Since it’s clear that Congress won’t be rejecting the Iranian Nuclear Agreement, opponents are now trying to diminish its significance. Senator Marco Rubio, for example, now denies that the pact is “binding on the next administration,” and has pledged to repudiate it on his first day as president.
Rubio is wrong. If taken seriously, his position would destroy the binding character of America’s commitments to the IMF, the World Bank, NAFTA, and the World Trade Organization. The accords that undergird these institutions, like the Iran agreement, have their foundation in statutes authorizing the president to commit the nation. The Constitution makes these statutes the “supreme law of the land,” binding the country in the same manner as treaties approved by the Senate. The President can no more walk away from them than he can from any other law or treaty.
Congressionally authorized executive agreements have long served as the mainstay of American diplomacy. Since the Second World War, they have provided the basis for 90 percent of America’s international obligations.
Two factors have driven the dramatic ascendance of these agreements. Since only the Senate is involved in ratifying treaties, the House may balk when it is later asked to support the treaty with implementing legislation and funding—leaving the country in default of its legal obligations. In contrast, the statutory route requires a majority buy-in from both houses of Congress from the very beginning.
Treaty-making is also less democratic. California has a population equal to that of the 22 American states with the fewest inhabitants, yet it has only 2 senators and they have 44. Since ratification requires a two-thirds majority in the Senate, senators from sparsely populated states may readily veto presidential initiatives favored by the overwhelming majority of Americans. This deficit of democracy is diminished, though hardly eliminated, when a simple majority of the Senate joins the House in authorizing a diplomatic initiative.
The constitutional text, democratic principles, and entrenched practice overwhelmingly support the binding character of the Iran agreement. So does legislation that Congress adopted last May, which explicitly grants the Administration authority to negotiate and implement binding legal commitments with Iran.
Other provisions of the May legislation reinforce the high seriousness with which Congress has taken the president’s initiative. The statute, in setting down the procedural ground rules for negotiations, required the president to give the House and Senate roughly 60 days to reject the terms of any settlement he might reach with the Iranians.
This represents a sharp departure from standard practice. Generally speaking, Congress finds it too time-consuming to pass judgment on the individualized deals that the executive negotiates with foreign governments. It instead allows them to go into effect immediately so long as they comply with the rules set out in the authorizing statute. Congress insists on case-by-case review only on matters of fundamental importance—it singled out these negotiations for special attention precisely because they could create a long-term arrangement, lasting 15 years, that will govern the conduct of several presidents.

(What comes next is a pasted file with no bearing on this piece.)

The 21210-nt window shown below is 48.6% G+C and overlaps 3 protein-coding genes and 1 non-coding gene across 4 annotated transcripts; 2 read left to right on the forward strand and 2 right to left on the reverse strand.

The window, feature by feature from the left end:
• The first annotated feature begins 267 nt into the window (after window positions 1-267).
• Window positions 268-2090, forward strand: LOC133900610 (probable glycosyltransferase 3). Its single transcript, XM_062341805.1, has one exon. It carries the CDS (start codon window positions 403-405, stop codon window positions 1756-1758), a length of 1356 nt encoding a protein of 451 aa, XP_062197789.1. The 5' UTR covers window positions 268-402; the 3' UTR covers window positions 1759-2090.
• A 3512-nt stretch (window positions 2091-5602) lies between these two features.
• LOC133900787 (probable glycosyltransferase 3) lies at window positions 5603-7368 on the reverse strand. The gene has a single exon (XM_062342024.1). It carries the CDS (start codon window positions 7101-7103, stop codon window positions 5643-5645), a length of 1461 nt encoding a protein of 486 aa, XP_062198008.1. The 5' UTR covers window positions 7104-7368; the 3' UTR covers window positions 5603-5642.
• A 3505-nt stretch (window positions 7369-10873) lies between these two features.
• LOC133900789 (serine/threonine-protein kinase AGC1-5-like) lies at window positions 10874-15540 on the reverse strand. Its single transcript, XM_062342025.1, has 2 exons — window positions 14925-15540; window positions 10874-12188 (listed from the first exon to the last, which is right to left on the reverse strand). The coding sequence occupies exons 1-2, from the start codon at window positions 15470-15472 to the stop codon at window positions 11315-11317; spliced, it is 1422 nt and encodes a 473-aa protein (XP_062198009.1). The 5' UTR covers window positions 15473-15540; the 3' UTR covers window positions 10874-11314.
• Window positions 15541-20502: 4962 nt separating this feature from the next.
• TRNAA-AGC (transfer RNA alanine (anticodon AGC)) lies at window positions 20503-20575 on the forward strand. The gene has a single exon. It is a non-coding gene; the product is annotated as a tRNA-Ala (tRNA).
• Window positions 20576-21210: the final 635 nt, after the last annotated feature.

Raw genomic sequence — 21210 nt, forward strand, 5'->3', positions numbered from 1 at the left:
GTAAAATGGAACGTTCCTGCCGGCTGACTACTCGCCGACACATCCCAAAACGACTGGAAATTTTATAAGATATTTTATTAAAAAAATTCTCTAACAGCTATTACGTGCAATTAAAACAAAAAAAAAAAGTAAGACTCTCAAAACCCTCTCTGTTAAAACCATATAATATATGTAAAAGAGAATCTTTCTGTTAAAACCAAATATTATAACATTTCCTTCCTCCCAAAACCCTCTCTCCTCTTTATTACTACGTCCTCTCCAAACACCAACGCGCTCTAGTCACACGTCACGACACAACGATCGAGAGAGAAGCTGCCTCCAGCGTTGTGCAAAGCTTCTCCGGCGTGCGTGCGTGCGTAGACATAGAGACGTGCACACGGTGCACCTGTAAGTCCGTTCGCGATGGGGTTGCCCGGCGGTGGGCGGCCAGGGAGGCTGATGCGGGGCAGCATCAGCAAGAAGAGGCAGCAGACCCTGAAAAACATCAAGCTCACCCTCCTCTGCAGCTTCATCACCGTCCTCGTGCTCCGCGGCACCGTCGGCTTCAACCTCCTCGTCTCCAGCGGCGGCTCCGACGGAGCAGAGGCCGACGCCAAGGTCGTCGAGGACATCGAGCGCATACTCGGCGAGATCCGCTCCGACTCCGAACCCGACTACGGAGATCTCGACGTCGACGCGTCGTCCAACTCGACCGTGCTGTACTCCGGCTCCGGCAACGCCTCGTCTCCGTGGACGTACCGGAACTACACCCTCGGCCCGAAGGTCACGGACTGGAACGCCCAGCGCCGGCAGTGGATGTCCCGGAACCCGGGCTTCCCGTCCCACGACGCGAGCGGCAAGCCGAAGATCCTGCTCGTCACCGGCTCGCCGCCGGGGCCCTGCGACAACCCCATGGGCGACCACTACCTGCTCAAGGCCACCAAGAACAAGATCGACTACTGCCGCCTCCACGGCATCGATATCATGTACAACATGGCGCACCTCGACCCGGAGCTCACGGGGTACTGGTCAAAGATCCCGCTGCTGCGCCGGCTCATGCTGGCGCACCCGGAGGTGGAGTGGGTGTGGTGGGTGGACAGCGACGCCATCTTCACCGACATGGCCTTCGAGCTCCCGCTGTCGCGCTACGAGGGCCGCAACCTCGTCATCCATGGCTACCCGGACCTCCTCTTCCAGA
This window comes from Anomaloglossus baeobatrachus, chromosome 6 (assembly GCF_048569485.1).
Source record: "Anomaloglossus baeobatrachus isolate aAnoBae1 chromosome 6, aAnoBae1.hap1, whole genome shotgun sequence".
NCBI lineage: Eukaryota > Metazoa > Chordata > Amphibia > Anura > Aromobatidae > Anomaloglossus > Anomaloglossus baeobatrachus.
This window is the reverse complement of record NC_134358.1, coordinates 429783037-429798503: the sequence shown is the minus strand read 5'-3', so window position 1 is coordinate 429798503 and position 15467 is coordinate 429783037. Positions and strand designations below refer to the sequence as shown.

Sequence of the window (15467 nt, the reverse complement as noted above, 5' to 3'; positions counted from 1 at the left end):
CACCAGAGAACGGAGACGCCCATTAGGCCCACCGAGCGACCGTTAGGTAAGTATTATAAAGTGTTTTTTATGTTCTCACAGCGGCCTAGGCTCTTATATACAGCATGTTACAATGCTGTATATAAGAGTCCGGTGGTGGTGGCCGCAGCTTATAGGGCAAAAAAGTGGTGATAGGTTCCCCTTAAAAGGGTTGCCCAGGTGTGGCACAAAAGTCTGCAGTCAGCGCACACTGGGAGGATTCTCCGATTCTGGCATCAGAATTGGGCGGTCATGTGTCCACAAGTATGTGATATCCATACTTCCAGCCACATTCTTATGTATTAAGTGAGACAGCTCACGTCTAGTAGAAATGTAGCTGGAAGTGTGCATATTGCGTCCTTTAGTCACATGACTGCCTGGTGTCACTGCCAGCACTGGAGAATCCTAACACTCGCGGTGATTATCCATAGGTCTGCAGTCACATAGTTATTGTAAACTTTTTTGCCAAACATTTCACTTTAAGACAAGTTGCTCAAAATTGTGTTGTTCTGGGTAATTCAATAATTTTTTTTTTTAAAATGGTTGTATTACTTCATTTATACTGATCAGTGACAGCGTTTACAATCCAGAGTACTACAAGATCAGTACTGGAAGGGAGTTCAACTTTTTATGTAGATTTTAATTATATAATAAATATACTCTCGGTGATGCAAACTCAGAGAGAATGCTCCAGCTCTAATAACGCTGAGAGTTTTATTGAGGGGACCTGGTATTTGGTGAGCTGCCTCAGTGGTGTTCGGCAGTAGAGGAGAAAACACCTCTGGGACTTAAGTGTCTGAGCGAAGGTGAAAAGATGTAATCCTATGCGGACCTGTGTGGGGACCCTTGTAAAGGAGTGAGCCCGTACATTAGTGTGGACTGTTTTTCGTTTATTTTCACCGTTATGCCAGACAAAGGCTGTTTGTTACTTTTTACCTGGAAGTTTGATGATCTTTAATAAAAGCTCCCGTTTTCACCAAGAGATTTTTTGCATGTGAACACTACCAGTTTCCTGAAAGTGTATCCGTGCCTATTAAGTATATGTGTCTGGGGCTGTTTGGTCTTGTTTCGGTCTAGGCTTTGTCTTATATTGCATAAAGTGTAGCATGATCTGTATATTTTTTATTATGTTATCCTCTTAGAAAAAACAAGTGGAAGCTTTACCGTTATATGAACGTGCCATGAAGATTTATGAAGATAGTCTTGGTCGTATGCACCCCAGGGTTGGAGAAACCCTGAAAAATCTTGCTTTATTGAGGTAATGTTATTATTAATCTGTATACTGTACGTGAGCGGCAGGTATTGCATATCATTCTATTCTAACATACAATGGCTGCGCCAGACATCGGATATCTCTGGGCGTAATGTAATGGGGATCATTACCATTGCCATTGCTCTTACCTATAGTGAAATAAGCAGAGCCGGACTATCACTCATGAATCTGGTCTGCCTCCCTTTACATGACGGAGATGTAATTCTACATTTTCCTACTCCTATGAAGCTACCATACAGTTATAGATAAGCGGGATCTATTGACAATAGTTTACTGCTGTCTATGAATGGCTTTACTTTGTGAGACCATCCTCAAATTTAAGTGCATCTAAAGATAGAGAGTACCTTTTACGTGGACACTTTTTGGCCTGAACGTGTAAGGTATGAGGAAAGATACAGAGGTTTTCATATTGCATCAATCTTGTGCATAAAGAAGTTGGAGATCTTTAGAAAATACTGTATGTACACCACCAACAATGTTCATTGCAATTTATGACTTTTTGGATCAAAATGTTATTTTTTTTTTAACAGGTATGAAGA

Now that Obama’s initiative seems to have survived this process of review, Rubio’s response should be seen for what it is: an unprecedented pledge to inaugurate his term by repudiating the constitutional command to “take care that the laws be faithfully executed.” There has already been too much lawlessness from the presidency since September 11th; Rubio’s celebratory anticipation of further illegalities represents a new low.
His loose rhetoric will also have broad-ranging implications, even if he fails to win the presidency. The Iran agreement isn’t the only hot-button negotiation approved by Congress. The administration is currently engaged in intensive efforts to win breakthrough Pacific Rim and European trade pacts, which are already slated for “fast-track” consideration by Congress.
The prospect of legislative review is already complicating negotiations, since foreign governments can’t be sure that the administration can can convince the House and Senate to approve a bargain that satisfies their key demands. Nevertheless, momentum is building for a real deal, at least for the Transpacific Partnership.
But there’s one caveat. Up to now, foreign governments have been assuming that if Congress says yes, their deal is legally binding. Yet if Rubio’s assault on congressionally authorized agreements gains ground, the entire diplomatic effort will likely come to a halt: America’s bargaining partners will refuse to alienate domestic supporters by making big concessions once they’re told that the next president can abandon the entire arrangement.
The Constitution is bigger than any particular partisan dispute. If other opponents of the Iranian or Transpacific agreements join Rubio in assaulting the current framework governing American diplomacy, all they will accomplish is the destruction of the country’s credibility—undermining the ability of the United States to serve as a leading architect of world order in the 21st century.